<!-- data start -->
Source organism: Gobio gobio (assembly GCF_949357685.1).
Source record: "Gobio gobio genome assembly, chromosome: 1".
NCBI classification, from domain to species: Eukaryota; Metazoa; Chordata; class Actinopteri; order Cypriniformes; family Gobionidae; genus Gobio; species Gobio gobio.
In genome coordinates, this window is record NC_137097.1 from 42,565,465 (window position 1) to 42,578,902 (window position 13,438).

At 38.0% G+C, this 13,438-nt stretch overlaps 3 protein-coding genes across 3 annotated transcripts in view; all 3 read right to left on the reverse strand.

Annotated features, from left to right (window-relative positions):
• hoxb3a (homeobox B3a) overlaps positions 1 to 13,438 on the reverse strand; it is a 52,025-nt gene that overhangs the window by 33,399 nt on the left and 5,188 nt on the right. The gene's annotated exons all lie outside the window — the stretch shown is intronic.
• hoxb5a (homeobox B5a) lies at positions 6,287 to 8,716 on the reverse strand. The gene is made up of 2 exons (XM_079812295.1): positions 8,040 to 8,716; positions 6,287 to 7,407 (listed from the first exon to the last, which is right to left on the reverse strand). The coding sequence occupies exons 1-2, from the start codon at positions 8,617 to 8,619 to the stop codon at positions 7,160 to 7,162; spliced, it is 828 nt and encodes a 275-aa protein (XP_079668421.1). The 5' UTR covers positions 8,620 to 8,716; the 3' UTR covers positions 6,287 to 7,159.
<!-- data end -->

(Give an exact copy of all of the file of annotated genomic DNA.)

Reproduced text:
Source organism: Gobio gobio (assembly GCF_949357685.1).
Source record: "Gobio gobio genome assembly, chromosome: 1".
NCBI classification, from domain to species: Eukaryota; Metazoa; Chordata; class Actinopteri; order Cypriniformes; family Gobionidae; genus Gobio; species Gobio gobio.
In genome coordinates, this window is record NC_137097.1 from 42,565,465 (window position 1) to 42,578,902 (window position 13,438).

At 38.0% G+C, this 13,438-nt stretch overlaps 3 protein-coding genes across 3 annotated transcripts in view; all 3 read right to left on the reverse strand.

Annotated features, from left to right (window-relative positions):
• hoxb3a (homeobox B3a) overlaps positions 1 to 13,438 on the reverse strand; it is a 52,025-nt gene that overhangs the window by 33,399 nt on the left and 5,188 nt on the right. The gene's annotated exons all lie outside the window — the stretch shown is intronic.
• hoxb5a (homeobox B5a) lies at positions 6,287 to 8,716 on the reverse strand. The gene is made up of 2 exons (XM_079812295.1): positions 8,040 to 8,716; positions 6,287 to 7,407 (listed from the first exon to the last, which is right to left on the reverse strand). The coding sequence occupies exons 1-2, from the start codon at positions 8,617 to 8,619 to the stop codon at positions 7,160 to 7,162; spliced, it is 828 nt and encodes a 275-aa protein (XP_079668421.1). The 5' UTR covers positions 8,620 to 8,716; the 3' UTR covers positions 6,287 to 7,159.